controlled trials (RCTs), pragmatic clinical trials (PCTs), and site-based
enrollment for prospective observational studies using electronic data capture.
Dr. Peeples: There
has been substantial growth in interest and research around genetics and
genomics. In many cases, genetic diseases are being described alongside rare
and orphan diseases. Do you see genomics research as a way to further
accelerate research for other rare and orphan diseases?
Sandi Siami: Genomics is an integral part of rare/orphan disease research and has been for over a decade. There are different approaches to genomic studies such as genome wide association, copy number variation, pathway analysis, and next generation studies, all of which have been used to identify genetic variants in the pediatric population. A great example is the Bench to Bassinet Program (B2B) funded by the National Heart, Lung, and Blood Institute, for which HealthCore-NERI served as the initial Coordinating Center. One of the studies, referred to as CHD GENES, collected phenotype and biospecimens from children, their biological parents, and siblings to determine the primary and secondary aims which include genome-wide association studies, whole exome sequencing, and whole genome sequencing to discover genes responsible for congenital heart disease. Secondary aims included identification of mutations responsible for CHD in large numbers of participants, and genotype/phenotype correlation including long-term clinical follow-up of enrolled participants to determine how genetics influences the clinical outcome in CHD.
example, for which HealthCore-NERI was a Coordinating Center is the Cooperative
Study of Sickle Cell Disease that identified genetic variants associated to the
severity of sickle cell disease and fetal hemoglobin expression. Results of these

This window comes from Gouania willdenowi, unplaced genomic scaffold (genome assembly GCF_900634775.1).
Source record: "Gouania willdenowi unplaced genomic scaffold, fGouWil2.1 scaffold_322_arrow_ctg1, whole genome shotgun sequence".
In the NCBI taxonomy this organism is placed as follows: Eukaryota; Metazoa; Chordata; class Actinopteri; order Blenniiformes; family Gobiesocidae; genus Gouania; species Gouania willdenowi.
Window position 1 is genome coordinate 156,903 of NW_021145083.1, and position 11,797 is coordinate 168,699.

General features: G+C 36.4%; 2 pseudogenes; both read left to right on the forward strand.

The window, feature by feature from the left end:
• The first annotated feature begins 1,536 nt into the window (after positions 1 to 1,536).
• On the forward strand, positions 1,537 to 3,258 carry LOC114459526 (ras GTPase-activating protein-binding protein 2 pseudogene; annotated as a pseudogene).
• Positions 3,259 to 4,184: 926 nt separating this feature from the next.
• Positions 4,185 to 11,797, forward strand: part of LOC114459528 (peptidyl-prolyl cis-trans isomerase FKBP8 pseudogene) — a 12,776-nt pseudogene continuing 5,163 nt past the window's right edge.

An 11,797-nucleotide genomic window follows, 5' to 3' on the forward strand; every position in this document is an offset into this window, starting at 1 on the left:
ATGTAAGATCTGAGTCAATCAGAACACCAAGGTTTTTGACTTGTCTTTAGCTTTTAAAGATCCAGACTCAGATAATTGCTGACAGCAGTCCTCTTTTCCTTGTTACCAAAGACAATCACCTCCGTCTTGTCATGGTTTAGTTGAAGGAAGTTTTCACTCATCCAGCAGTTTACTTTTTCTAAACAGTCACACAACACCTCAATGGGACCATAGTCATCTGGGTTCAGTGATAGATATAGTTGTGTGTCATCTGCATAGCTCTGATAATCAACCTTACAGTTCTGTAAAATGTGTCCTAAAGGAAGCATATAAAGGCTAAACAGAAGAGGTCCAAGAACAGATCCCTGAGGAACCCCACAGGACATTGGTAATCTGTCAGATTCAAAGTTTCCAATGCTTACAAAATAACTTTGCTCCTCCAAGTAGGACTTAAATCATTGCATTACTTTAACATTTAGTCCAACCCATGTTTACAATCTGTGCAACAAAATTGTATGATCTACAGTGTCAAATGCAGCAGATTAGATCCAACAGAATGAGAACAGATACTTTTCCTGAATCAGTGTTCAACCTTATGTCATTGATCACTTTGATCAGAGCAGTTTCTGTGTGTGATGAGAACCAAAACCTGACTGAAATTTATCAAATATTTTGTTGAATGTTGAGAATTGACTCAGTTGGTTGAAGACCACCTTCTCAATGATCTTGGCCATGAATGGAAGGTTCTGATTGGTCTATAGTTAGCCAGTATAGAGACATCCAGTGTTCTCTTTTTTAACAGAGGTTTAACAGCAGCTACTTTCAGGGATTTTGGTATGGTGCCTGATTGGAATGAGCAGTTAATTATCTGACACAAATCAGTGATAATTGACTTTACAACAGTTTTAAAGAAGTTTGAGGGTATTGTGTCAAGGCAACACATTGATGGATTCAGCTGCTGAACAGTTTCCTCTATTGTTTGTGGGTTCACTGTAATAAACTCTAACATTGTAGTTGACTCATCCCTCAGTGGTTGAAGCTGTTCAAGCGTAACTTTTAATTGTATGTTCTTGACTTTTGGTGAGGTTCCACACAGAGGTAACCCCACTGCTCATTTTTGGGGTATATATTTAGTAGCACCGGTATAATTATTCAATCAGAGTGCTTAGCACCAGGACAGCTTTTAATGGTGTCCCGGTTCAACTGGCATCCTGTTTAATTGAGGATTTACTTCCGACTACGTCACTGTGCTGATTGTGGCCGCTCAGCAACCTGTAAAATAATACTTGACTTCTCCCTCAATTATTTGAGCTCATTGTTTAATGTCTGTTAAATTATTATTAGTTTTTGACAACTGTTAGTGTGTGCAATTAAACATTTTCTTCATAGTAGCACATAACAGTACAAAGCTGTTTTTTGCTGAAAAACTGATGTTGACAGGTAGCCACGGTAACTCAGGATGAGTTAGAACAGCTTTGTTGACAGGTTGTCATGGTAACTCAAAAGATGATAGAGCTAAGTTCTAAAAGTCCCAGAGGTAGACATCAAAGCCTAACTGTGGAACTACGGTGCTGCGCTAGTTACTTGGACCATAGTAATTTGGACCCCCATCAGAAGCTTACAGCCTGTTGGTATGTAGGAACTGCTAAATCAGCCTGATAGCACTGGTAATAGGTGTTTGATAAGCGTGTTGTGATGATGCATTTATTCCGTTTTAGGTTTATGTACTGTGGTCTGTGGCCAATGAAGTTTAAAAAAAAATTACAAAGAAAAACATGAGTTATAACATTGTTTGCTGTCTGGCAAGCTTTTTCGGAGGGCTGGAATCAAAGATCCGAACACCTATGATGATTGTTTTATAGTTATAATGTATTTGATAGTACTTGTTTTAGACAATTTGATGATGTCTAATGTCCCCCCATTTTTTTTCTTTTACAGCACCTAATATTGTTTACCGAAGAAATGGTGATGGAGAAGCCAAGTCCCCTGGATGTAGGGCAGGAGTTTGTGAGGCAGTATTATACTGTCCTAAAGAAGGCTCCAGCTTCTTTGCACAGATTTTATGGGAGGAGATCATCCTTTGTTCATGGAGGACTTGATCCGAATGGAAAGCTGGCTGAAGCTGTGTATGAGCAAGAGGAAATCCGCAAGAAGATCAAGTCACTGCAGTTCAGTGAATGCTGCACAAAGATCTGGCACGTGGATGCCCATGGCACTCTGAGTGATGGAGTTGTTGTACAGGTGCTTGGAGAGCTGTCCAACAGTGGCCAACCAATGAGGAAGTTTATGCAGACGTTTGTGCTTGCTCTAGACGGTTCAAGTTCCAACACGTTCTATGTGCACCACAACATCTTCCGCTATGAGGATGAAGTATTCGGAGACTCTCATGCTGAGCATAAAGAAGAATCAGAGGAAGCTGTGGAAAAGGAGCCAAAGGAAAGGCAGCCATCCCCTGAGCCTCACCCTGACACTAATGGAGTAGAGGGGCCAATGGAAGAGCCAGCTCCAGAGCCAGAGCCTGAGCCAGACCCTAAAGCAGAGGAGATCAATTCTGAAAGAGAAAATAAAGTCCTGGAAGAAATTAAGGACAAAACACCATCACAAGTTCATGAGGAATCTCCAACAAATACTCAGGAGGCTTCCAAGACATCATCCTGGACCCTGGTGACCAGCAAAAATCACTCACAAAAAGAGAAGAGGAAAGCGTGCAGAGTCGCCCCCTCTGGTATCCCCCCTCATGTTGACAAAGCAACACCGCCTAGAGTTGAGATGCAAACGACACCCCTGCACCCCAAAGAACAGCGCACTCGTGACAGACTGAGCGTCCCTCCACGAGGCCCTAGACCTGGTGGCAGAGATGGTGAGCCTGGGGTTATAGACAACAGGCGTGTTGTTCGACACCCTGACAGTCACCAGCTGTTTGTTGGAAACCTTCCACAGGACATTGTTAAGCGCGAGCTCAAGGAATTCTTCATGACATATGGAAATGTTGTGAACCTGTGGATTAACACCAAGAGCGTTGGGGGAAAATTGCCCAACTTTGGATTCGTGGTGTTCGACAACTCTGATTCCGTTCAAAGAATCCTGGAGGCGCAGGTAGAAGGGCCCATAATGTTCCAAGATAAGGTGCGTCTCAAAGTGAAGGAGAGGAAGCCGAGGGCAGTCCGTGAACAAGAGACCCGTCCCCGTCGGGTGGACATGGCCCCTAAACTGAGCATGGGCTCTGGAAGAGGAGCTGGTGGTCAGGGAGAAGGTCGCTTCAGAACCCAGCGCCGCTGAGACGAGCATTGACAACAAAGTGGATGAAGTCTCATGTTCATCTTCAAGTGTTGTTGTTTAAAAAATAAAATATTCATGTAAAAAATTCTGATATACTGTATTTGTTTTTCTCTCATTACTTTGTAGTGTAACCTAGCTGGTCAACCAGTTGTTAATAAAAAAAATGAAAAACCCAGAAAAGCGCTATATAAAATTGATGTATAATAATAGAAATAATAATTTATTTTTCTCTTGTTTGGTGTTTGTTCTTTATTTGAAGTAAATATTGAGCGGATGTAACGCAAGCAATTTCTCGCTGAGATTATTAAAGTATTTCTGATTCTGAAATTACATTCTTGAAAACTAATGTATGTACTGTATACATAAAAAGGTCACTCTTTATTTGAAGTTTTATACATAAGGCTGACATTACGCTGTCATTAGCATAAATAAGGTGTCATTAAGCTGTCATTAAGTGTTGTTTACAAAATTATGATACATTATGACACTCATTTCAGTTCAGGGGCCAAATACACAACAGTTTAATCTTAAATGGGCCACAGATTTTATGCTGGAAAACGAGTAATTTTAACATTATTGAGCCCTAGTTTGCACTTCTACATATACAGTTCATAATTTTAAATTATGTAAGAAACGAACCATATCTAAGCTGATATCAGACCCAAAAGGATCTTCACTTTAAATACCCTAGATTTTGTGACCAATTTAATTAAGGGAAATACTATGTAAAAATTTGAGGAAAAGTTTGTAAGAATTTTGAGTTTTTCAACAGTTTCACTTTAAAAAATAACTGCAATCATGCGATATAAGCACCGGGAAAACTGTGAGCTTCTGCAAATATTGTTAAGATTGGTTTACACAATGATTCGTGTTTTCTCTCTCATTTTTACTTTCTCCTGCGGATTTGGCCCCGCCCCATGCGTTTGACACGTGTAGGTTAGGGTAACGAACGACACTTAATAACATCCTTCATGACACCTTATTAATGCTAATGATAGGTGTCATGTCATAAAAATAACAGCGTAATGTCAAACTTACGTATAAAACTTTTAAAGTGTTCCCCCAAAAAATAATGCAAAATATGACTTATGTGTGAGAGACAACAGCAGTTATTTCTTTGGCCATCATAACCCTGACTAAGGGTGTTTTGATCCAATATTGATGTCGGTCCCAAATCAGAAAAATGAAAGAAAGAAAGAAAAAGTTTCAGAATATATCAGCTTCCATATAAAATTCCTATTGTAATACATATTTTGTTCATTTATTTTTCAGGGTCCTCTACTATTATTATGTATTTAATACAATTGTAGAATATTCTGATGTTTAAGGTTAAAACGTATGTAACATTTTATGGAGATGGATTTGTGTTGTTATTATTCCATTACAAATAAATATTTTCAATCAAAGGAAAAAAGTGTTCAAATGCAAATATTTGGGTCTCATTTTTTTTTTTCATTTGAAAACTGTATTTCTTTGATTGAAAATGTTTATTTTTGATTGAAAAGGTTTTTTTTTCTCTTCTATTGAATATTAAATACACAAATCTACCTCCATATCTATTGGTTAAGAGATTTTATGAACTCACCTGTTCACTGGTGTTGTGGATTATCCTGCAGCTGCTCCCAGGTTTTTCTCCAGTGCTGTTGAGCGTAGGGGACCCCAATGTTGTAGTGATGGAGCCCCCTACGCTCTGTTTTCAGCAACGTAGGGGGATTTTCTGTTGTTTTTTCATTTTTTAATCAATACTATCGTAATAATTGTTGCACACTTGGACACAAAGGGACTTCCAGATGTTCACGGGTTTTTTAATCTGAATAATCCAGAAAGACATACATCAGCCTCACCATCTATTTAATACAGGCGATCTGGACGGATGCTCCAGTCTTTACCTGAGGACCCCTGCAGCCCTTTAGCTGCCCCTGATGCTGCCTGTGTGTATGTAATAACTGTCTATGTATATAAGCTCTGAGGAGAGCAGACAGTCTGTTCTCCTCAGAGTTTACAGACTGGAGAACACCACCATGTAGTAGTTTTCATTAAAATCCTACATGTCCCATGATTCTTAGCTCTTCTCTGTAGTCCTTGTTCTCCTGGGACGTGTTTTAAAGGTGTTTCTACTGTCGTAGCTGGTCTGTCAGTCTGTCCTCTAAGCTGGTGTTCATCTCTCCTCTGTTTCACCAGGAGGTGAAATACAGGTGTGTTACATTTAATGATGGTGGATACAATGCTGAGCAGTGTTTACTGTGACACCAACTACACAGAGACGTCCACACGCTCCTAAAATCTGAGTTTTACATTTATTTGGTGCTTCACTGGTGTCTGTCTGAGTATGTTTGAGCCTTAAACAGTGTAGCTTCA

genomic studies can then be used to guide prospective clinical trials to
sub-divide patient populations (by genotype/phenotype) to predict those that
are responsive to some active drug substances or to use genetic variants as
surrogates for diagnosis or outcomes. This is especially important as we are
moving toward patient-centric personalized medicine.
Dr. Peeples: Similar
to genomics research, special populations such as pediatrics are singled out as
areas of importance in the R&O research world. Do you see this as a benefit
in that it provides visibility for a broader class of research into R&O, or
does this disadvantage other R&O diseases that may not be ‘trending’? On
the other hand, how do you see R&O research benefiting such special
Sandi Siami: Most rare diseases are also life-threatening or aggressively progressive in nature, and many also affect the pediatric population. Thus, once a potential therapy is targeted, identifying potential participants for clinical trials becomes challenging not only because of the rare nature of the disease and the limited number of physicians/investigators that may treat the disease but the special ethical considerations that must be given to children who are considered part of the vulnerable population.